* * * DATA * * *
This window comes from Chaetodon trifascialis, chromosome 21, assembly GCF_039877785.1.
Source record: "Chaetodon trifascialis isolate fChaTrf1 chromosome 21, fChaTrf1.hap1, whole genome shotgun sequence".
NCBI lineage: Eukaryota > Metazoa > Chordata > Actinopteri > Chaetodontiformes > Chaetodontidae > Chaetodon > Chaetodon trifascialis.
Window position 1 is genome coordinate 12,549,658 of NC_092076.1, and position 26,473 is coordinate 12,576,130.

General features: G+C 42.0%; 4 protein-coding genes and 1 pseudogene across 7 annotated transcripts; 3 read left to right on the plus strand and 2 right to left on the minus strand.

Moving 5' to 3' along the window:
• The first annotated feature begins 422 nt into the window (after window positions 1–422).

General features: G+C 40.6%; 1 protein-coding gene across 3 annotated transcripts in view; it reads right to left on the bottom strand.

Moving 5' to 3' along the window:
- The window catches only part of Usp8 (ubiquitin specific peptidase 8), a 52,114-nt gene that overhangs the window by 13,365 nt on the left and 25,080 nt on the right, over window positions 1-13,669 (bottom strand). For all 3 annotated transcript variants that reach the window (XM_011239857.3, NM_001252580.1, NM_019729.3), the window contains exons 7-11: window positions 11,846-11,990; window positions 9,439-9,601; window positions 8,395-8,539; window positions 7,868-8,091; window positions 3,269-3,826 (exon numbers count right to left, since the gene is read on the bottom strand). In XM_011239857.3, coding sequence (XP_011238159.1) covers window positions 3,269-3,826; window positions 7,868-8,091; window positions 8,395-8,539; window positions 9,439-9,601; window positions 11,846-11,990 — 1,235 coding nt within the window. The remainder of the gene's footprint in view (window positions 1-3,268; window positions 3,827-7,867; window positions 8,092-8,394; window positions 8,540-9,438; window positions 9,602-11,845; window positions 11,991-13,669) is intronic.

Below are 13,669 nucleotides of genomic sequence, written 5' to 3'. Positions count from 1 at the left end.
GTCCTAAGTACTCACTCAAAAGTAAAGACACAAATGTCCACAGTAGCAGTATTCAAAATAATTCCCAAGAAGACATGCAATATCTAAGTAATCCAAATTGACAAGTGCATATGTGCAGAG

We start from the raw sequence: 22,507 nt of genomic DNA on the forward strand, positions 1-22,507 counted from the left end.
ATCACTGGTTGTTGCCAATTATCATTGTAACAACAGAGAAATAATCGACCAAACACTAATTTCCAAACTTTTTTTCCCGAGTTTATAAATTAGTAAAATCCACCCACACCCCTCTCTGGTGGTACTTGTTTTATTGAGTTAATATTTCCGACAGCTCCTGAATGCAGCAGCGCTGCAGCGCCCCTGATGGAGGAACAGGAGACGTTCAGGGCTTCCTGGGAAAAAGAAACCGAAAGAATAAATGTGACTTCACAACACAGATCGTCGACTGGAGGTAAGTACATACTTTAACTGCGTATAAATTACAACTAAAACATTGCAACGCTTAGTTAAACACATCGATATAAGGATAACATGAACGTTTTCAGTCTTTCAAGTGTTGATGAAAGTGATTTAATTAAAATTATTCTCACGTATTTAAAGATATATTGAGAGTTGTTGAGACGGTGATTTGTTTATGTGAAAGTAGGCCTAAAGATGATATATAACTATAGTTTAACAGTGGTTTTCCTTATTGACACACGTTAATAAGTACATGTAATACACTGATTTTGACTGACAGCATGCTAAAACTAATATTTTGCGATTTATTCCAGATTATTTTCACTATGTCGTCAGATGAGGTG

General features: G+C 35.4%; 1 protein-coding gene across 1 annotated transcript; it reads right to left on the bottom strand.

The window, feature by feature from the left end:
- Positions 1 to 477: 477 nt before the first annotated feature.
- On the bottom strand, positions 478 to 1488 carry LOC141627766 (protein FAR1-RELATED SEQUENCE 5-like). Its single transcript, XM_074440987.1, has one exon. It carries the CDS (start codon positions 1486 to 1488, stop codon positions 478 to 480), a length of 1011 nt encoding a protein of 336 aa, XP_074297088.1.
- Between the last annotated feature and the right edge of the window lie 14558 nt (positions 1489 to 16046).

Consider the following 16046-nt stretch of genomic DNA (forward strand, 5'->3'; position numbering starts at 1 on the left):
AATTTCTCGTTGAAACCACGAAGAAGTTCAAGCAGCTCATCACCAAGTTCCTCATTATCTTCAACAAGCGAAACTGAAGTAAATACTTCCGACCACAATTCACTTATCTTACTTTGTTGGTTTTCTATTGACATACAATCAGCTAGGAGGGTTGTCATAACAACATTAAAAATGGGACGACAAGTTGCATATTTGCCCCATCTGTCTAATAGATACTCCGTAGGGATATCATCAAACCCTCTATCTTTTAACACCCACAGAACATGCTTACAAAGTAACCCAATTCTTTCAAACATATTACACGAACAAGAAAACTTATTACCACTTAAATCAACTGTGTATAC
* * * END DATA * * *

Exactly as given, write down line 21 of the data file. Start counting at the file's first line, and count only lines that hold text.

AATTTCTCGTTGAAACCACGAAGAAGTTCAAGCAGCTCATCACCAAGTTCCTCATTATCTTCAACAAGCGAAACTGAAGTAAATACTTCCGACCACAATTCACTTATCTTACTTTGTTGGTTTTCTATTGACATACAATCAGCTAGGAGGGTTGTCATAACAACATTAAAAATGGGACGACAAGTTGCATATTTGCCCCATCTGTCTAATAGATACTCCGTAGGGATATCATCAAACCCTCTATCTTTTAACACCCACAGAACATGCTTACAAAGTAACCCAATTCTTTCAAACATATTACACGAACAAGAAAACTTATTACCACTTAAATCAACTGTGTATAC